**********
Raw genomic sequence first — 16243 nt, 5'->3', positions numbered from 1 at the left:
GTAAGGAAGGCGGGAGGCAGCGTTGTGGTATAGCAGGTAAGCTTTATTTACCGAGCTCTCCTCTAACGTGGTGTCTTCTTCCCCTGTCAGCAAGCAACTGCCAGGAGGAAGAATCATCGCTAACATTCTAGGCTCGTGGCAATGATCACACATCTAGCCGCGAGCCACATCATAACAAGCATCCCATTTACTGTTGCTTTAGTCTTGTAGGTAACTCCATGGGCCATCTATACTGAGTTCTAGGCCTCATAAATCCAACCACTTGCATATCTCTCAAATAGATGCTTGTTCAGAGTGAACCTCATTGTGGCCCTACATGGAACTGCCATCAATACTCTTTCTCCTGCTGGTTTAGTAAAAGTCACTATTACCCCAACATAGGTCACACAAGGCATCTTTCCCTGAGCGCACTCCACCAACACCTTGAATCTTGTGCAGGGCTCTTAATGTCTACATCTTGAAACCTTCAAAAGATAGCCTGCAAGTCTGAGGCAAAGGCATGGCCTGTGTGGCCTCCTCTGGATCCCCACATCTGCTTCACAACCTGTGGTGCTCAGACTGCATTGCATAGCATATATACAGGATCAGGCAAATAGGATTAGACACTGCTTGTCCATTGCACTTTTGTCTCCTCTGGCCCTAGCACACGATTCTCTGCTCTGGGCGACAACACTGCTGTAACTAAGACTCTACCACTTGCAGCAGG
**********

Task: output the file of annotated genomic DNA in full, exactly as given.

Raw genomic sequence first — 16243 nt, 5'->3', positions numbered from 1 at the left:
GTAAGGAAGGCGGGAGGCAGCGTTGTGGTATAGCAGGTAAGCTTTATTTACCGAGCTCTCCTCTAACGTGGTGTCTTCTTCCCCTGTCAGCAAGCAACTGCCAGGAGGAAGAATCATCGCTAACATTCTAGGCTCGTGGCAATGATCACACATCTAGCCGCGAGCCACATCATAACAAGCATCCCATTTACTGTTGCTTTAGTCTTGTAGGTAACTCCATGGGCCATCTATACTGAGTTCTAGGCCTCATAAATCCAACCACTTGCATATCTCTCAAATAGATGCTTGTTCAGAGTGAACCTCATTGTGGCCCTACATGGAACTGCCATCAATACTCTTTCTCCTGCTGGTTTAGTAAAAGTCACTATTACCCCAACATAGGTCACACAAGGCATCTTTCCCTGAGCGCACTCCACCAACACCTTGAATCTTGTGCAGGGCTCTTAATGTCTACATCTTGAAACCTTCAAAAGATAGCCTGCAAGTCTGAGGCAAAGGCATGGCCTGTGTGGCCTCCTCTGGATCCCCACATCTGCTTCACAACCTGTGGTGCTCAGACTGCATTGCATAGCATATATACAGGATCAGGCAAATAGGATTAGACACTGCTTGTCCATTGCACTTTTGTCTCCTCTGGCCCTAGCACACGATTCTCTGCTCTGGGCGACAACACTGCTGTAACTAAGACTCTACCACTTGCAGCAGG